# Is it true that $\leq$ is independence of generating set?

Let $G$ be a finitely generated group and let $S$ be a finite generating set. (For convenience, we always assume our generating set is symmetric, i.e. $s\in S$ implies that $s^{-1}\in S$.) We define the word length $||g||_S$ of an element $g\in G- \{e\}$, with respect to the generators $S$, by $||g||_S=\inf\{k\geq 1: g= s_k s_{k-1}\ldots s_1, s_i\in S, 1\leq i\leq k\}$.

For $g, h\in G$, $h\leq_S g$ if and only if $||h||_S\leq ||g||_S$.

Question: Let $S,S^{*}$ be finite generating sets for $G$. Is it true that if $g\leq_S h$, then $g\leq_{S^{*}}h$?

A relation $\geq$ directs a nonempty set $D$ if an only if following are satisfied:

1. $\leq$ is reflexive and transitive

2. For each $a,b \in D$, there is a $c \in D$ such that $c \geq a$ and $c \geq b$

The pair $(D, \geq)$ is called a directed set.

It can be seen that $(G, \leq_S)$ is a directed set.

• I edited the question a bit, I am not really seeing the point of the whole directed set stuff though. Maybe include why you brought it up. This could just even be some like "I was thinking about directed sets (the def) and noticed groups are directed sets wrt generating sets, and the above question came to mind". Although, if there is no particular reason, it may be best to remove it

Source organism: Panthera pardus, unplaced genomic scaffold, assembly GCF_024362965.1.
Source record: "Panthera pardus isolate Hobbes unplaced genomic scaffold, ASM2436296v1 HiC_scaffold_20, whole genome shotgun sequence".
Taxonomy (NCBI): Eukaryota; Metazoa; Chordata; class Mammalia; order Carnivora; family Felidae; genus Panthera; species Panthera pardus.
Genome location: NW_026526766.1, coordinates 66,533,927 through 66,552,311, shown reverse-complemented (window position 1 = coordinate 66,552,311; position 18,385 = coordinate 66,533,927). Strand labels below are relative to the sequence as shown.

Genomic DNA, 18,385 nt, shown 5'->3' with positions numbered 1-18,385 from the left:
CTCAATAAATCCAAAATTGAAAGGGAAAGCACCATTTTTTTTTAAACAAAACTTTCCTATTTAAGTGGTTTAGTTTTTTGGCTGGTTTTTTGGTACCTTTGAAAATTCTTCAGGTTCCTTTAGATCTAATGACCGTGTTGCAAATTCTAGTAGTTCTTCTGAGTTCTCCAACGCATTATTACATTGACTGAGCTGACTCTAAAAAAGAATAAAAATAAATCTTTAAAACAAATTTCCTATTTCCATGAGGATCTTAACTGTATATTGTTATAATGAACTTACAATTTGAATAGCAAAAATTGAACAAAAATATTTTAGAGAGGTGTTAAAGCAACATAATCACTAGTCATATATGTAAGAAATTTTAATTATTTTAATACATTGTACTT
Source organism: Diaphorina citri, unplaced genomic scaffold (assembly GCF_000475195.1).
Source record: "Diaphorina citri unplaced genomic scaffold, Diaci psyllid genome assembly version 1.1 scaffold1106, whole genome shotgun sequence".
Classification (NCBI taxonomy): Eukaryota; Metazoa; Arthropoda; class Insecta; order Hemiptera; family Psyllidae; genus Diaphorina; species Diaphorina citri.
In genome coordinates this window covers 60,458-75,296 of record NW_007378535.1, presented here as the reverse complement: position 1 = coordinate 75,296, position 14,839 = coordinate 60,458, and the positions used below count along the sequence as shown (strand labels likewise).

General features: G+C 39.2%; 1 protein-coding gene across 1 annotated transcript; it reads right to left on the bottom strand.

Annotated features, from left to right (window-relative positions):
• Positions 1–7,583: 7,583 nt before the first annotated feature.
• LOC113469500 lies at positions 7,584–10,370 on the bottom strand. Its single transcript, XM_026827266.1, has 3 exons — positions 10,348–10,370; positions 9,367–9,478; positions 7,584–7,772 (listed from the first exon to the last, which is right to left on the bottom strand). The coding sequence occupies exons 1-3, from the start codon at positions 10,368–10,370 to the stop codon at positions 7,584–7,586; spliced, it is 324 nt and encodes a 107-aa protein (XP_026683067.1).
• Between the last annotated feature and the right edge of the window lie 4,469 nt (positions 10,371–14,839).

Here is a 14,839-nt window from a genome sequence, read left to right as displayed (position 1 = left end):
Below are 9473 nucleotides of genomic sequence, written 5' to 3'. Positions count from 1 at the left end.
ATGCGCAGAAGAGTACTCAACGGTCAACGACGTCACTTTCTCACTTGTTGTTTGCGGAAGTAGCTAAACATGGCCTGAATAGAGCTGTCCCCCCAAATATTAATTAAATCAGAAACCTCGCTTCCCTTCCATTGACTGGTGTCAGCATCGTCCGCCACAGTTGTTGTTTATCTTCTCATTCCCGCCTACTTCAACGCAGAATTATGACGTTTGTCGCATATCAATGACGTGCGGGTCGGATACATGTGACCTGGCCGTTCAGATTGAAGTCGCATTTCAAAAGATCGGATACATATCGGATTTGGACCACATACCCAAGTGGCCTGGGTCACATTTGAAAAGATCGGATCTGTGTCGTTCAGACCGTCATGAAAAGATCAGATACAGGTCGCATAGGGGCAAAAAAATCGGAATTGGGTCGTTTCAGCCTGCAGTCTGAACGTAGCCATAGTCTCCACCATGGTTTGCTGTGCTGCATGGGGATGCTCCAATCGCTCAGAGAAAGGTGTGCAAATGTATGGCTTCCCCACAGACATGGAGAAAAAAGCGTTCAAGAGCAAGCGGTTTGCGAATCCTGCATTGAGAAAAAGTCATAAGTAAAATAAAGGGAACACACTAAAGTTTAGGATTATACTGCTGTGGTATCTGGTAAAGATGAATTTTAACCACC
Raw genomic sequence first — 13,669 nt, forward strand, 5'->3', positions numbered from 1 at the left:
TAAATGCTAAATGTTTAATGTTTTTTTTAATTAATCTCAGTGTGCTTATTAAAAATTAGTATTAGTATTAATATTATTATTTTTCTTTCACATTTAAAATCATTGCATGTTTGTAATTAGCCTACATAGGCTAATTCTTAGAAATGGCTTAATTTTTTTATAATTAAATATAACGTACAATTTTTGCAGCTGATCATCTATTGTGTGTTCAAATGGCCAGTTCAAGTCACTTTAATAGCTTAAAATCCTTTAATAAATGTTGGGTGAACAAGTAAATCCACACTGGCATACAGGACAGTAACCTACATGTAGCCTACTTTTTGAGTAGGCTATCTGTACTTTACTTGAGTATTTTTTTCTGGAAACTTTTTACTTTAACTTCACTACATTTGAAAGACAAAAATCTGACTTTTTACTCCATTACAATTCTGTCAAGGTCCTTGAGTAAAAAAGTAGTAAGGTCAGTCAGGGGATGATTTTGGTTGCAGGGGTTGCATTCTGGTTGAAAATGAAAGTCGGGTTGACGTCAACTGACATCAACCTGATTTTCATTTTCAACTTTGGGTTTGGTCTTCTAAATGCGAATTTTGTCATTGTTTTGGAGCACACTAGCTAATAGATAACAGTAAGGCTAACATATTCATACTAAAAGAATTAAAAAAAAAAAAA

– user29123
Commented Jul 19, 2017 at 3:19

It is not true that word length comparisons are preserved by different generating sets. Just add whatever element you are comparing to a generating set, to make it length $1$.
Another simple, concrete example, consider the intergers $\mathbb Z$ under addition, and the standard generating set is $\{1, -1\}$, and you could also consider the generating set $\{\pm 2, \pm 3\}$, in one $2$ is longer than $1$ and in the other $1$ is longer than $2$. You can get more involved with different examples, like for non-abelian free groups you can consider different basis, and compare lengths between them.
There are restrictions though on how the different $\leq_X$ can be though, and in some sense this restriction is a starting point for the field geometric group theory. It ends up being that the "large scale geometry" does not change in a finitely generated group with different finite generating sets, and this is encoded by the concept of quasi-isometry. If $S,T$ are finite generating sets then it turns out that there is a constant $C$ such that $$\frac{1}{C} d_S(x,y)-C \leq d_T(x,y) \leq C d_S(x,y)+C,$$ where $d_X(x,y)$ is the length of $xy^{-1}$ with respect to the generating set $X$ (this can be thought of as the distance in the Cayley graph too). Drawing a more direct connection to your question, this means that $$\frac{1}{C} ||g||_S-C \leq ||g||_T \leq C ||g||_S+C.$$ Note that $C$ does depend on $S$ and $T$. Basically this says the global geometry is not that different.